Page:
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UK e-Science Program wins award for leadership in grid computing

The UK e-Science Programme has won a prestigious international award in the inaugural GRIDtoday Readers' and Editors' Choice Awards which are presented at the GridWorld conference in Washington DC today.

A panel of international leaders in grid and service-orientated IT voted UK e-Science the "research organisation demonstrating the most innovative grid implementation in government research". The panel comprised contributors and editors of GRIDtoday, the weekly online publication covering developments in grid computing and service-orientated IT.

Malcolm Atkinson, UK e-Science Envoy from the National e-Science Centre at the University of Edinburgh says: "The UK e-Science Programme is delighted to receive this recognition for its innovative research, especially from such an influential community in the grid world. Since its start in 2001, the UK e-Science Programme has invested more than $450 million on grid R&D and deployment alone. Now we have a National Grid Service and users from virtually every research discipline."

The GridWorld conference, which runs from 11-15 September, is featuring several leading developments from the UK e-Science Programme including: Open Source software from OMII-UK (Open Middleware Infrastructure Institute); data access and integration software developed in Edinburgh; a session to explore pooling of educational and training material in grid computing; and a session on the UK's Knowledge Transfer Network, Grid Computing Now!.

The GRIDtoday Readers' and Editors' Choice Awards are determined through a survey of thousands of GRIDtoday readers, and will be a permanent annual feature of the publication. The UK e-Science Programme has won an Editors' Choice Award.

"We are very excited about this opportunity to articulate the views and opinions of our readers to recognize the accomplishments that are being made in advancing the development and adoption of grid, service-oriented IT and virtualisation," said Tom Tabor, publisher of GRIDtoday. "These industry recognition awards send a strong message to the recipients that the many global contributors working in or watching this important computing segment recognise their work, and consider their efforts meritorious. Our congratulations go out to all the winners."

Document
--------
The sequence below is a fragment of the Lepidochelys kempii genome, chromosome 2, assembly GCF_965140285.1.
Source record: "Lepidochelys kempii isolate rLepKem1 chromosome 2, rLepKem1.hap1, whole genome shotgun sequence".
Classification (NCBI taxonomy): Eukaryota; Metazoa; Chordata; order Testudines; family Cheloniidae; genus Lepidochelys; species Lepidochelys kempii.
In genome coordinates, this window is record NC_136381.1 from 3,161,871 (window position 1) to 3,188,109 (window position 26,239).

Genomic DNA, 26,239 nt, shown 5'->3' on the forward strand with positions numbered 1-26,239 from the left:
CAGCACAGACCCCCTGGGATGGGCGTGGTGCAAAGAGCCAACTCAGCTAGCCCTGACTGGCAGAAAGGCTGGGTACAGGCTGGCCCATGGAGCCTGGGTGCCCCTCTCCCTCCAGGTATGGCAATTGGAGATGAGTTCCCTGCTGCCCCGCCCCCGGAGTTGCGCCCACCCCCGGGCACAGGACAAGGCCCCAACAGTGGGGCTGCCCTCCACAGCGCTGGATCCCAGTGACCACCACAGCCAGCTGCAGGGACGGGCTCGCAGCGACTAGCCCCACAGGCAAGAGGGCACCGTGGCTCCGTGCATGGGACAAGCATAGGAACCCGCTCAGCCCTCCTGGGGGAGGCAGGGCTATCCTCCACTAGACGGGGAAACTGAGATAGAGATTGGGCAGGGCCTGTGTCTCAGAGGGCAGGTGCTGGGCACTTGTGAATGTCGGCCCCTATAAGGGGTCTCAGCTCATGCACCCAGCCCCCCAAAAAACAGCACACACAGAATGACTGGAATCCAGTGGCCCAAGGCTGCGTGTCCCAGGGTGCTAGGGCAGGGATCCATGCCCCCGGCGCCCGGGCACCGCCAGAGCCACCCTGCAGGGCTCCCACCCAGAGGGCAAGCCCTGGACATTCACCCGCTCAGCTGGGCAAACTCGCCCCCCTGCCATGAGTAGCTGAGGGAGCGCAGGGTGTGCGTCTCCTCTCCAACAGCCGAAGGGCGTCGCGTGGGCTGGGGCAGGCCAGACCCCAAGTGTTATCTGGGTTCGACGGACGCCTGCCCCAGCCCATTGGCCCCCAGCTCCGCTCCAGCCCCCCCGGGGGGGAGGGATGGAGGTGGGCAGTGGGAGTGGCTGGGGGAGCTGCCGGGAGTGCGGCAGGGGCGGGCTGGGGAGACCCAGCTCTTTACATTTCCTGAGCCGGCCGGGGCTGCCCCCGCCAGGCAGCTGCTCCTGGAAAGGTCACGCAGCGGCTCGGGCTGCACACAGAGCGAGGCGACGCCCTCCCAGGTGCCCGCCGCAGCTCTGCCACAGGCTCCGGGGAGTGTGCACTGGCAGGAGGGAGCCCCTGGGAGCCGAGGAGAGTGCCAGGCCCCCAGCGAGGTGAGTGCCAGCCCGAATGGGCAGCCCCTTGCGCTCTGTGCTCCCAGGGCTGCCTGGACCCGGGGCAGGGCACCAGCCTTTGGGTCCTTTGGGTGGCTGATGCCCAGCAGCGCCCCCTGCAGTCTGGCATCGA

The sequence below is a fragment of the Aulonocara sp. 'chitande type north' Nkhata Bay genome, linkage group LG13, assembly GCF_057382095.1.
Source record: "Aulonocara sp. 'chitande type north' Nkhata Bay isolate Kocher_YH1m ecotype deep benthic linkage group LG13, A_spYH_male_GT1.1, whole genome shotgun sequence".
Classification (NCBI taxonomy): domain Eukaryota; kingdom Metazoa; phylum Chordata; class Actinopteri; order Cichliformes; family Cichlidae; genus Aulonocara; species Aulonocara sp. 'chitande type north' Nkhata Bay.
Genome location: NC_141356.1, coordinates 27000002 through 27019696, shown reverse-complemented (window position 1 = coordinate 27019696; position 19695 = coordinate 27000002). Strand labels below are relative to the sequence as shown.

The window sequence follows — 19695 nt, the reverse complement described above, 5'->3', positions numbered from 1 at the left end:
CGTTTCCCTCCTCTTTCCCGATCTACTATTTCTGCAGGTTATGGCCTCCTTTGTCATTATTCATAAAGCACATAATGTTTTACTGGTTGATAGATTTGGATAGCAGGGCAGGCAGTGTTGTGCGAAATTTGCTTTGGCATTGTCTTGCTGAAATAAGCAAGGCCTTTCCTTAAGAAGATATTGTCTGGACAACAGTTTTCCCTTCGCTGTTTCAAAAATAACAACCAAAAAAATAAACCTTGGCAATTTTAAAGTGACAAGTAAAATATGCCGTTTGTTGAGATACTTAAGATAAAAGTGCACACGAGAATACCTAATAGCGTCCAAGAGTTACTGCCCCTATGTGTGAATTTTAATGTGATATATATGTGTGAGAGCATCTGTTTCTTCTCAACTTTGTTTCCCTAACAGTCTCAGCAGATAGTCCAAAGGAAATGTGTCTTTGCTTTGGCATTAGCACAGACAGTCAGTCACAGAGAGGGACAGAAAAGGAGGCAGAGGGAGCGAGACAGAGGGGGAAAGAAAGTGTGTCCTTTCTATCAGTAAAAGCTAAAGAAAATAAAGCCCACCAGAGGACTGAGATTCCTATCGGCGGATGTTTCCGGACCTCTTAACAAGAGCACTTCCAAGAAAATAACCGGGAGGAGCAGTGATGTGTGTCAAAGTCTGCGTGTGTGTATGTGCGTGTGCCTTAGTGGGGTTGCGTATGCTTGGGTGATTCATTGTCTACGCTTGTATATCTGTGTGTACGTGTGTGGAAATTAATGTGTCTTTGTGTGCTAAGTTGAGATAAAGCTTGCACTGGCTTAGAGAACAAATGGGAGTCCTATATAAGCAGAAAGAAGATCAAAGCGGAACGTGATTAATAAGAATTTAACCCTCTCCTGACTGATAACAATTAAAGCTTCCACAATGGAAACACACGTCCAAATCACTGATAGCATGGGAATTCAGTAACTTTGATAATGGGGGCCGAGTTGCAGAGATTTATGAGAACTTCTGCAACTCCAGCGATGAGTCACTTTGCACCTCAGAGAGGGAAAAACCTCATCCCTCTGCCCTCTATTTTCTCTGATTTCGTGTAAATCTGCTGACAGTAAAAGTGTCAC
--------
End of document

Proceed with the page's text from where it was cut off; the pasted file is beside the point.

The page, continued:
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More information on these awards can be found at www.GRIDtoday.com

More information on the UK e-Science Programme can be found at www.rcuk.ac.uk/escience and www.nesc.ac.uk

Contacts:

Malcolm Atkinson, e-mail: mpa@nesc.ac.uk tel. +44 (0)131 651 4040

Notes for editors

  1. e-Science refers to the science that can be done when researchers have access to resources held on widely-dispersed computers as though they were on their own desktops. The resources include very large digital data collections, very large scale computing resources and high performance visualisation.
  2. A computing grid allows these different resources to work together seamlessly across networks, enabling people to share resources and form virtual organizations. The vision is to facilitate collaborative working by making computing power as easy to access over the grid as electricity is over the power grid.
  3. The UK e-Science Programme is a coordinated initiative involving all the Research Councils and the Department of Trade and Industry. The Engineering and Physical Sciences Research Council manages the e-Science Core Programme, which is developing generic technologies, on behalf of all the Research Councils and the research communities they support.
  4. The UK e-Science Programme as a whole is fostering the development of IT and grid technologies to enable new ways of doing faster, better or different research, with the aim of establishing a sustainable, national e-infrastructure for research and innovation which meets the aims of the government's Investment Framework for Science and Innovation 2004-2014. e-Science and the e-infrastructure are thus contributing to the economic success of the UK.
  5. Further information at www.rcuk.ac.uk/escience and the individual research councils.
  6. The National e-Science Centre (NeSC) delivers national services for the UK e-Science programme. NeSC runs national and international meetings and workshops for the e-Science development community, including the annual UK e-Science All Hands Meeting. Through the GridNet programme, NeSC provides funds for UK researchers to participate in standardisation efforts such as GGF and OASIS. NeSC is the first affiliate member of the National Grid Service (NGS) and is one node of the NGS Grid Operations and Support Centre. www.nesc.ac.uk


Last reviewed: By John M. Grohol, Psy.D. on 21 Feb 2009
    Published on PsychCentral.com. All rights reserved.

 

 

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